Nissan Leaf tech for electric bus

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Nissan Leaf technology will be used in electric bus development.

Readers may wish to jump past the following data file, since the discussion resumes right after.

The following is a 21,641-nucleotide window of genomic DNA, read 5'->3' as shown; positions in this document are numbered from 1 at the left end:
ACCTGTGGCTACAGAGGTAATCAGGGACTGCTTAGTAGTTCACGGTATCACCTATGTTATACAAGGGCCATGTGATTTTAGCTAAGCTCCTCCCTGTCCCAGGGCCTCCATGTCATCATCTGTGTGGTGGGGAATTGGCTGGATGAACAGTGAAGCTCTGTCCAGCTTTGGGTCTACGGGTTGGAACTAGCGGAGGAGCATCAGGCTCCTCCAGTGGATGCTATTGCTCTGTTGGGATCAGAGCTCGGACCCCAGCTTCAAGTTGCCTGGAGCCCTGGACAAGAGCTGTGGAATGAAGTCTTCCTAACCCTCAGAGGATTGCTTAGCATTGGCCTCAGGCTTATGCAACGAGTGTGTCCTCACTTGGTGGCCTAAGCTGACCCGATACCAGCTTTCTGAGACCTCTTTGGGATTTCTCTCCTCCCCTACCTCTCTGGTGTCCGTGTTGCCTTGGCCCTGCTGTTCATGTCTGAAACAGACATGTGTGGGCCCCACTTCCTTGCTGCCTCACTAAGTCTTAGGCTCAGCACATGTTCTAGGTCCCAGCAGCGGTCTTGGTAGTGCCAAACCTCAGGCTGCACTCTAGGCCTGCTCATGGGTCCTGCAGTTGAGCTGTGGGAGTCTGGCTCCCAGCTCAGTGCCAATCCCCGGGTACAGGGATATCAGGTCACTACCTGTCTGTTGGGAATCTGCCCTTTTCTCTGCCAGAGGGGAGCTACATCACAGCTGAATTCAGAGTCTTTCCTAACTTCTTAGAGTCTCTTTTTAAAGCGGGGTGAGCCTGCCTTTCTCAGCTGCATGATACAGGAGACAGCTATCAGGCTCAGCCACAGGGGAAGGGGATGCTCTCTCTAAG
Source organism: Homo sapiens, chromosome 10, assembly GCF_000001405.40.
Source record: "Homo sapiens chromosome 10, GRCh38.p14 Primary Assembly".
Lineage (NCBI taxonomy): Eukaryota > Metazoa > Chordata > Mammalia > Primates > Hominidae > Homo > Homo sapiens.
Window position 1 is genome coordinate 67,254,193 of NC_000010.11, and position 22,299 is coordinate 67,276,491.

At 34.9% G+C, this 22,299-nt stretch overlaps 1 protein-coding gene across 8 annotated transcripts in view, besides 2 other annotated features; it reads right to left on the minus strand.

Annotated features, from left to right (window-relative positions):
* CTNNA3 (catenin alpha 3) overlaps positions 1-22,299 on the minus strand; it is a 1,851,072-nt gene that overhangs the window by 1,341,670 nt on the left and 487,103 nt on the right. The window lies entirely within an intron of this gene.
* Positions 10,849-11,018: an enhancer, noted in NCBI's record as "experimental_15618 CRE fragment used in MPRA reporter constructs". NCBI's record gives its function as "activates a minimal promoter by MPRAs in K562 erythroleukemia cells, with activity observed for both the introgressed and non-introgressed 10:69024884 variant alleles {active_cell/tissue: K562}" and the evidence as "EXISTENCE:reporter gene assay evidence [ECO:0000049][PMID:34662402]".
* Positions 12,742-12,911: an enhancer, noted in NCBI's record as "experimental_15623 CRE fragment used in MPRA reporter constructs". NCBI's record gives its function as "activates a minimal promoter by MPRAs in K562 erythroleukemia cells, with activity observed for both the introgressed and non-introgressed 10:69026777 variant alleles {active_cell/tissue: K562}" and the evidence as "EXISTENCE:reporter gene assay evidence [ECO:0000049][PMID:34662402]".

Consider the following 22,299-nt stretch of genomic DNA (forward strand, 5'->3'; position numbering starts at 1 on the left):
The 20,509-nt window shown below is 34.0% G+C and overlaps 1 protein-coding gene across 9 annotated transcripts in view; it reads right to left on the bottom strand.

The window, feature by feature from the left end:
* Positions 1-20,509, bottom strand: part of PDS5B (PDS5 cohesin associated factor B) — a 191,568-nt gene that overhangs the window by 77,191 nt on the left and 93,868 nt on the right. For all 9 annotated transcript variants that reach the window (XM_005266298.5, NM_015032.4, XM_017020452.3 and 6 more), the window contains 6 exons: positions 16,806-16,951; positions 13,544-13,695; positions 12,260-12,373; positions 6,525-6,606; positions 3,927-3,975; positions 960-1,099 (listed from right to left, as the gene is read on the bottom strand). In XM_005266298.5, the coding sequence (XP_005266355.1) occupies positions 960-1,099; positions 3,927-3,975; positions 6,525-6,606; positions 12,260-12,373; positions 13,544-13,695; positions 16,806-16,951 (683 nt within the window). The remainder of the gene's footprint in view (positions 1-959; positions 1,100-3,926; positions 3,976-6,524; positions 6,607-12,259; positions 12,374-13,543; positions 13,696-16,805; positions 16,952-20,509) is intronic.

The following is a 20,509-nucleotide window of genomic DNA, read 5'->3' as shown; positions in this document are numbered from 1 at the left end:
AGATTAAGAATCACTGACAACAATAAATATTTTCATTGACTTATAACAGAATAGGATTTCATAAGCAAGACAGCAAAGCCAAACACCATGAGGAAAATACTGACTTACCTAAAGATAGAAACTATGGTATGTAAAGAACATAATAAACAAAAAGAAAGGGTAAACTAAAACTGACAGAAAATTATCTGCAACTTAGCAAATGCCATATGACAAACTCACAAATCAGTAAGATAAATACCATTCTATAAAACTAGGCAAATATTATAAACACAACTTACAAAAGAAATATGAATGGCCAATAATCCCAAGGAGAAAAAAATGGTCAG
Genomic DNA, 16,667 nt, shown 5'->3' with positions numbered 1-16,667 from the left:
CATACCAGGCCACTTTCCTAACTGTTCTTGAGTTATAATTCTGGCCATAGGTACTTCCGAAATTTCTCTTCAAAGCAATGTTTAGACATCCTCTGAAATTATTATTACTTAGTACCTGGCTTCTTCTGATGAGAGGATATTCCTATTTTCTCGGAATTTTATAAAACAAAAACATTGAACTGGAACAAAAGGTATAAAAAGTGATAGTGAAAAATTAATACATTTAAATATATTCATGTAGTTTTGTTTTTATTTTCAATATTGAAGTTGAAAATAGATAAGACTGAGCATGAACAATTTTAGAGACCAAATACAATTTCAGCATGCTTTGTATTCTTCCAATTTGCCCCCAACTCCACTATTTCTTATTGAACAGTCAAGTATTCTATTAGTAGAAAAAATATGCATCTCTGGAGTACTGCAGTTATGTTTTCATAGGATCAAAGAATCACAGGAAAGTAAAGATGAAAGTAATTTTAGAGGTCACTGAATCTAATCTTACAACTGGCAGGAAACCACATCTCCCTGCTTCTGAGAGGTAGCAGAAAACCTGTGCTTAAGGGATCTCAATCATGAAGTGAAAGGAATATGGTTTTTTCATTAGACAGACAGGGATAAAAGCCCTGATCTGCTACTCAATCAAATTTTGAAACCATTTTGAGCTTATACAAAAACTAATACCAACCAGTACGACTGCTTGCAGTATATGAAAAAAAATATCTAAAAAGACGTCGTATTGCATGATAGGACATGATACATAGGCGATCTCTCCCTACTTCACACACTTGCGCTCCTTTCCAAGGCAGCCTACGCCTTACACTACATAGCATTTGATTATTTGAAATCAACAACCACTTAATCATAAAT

As part of a Kumamoto University project that aims to lower cost of zero-emission public transit, Nissan Leaf technology will be used in an electric bus test in Japan. Nissan Leaf is a 100 per cent electric car that was introduced in Japan and the United States in December 2010, followed by various European countries and Canada in 2011. The U.S. Environmental Protection Agency (EPA) official range for the 2016 model year Leaf with the 30 kWh battery was 172 kms on a full battery charge. The car, containing battery packs that can be charged to 80 per cent capacity in 30 minutes using DC fast charging, has proved to be the world’s all-time best-selling highway-capable electric car in history. Producing no tailpipe pollution or greenhouse gas emissions when in operation, Leaf’s electric technology includes an 80 kW motor and a single speed constant ratio transmission. The 30kWh Litjium-ion battery is located under the seat to keep the centre of gravity as low as possible. The Leaf also has an auxiliary 12-volt lead–acid battery that provides power to the computer systems and accessories such as the audio system, supplemental restraint systems, headlights and windshield wipers. A small solar panel on the Leaf’s rear spoiler helps to charge the lead-acid battery.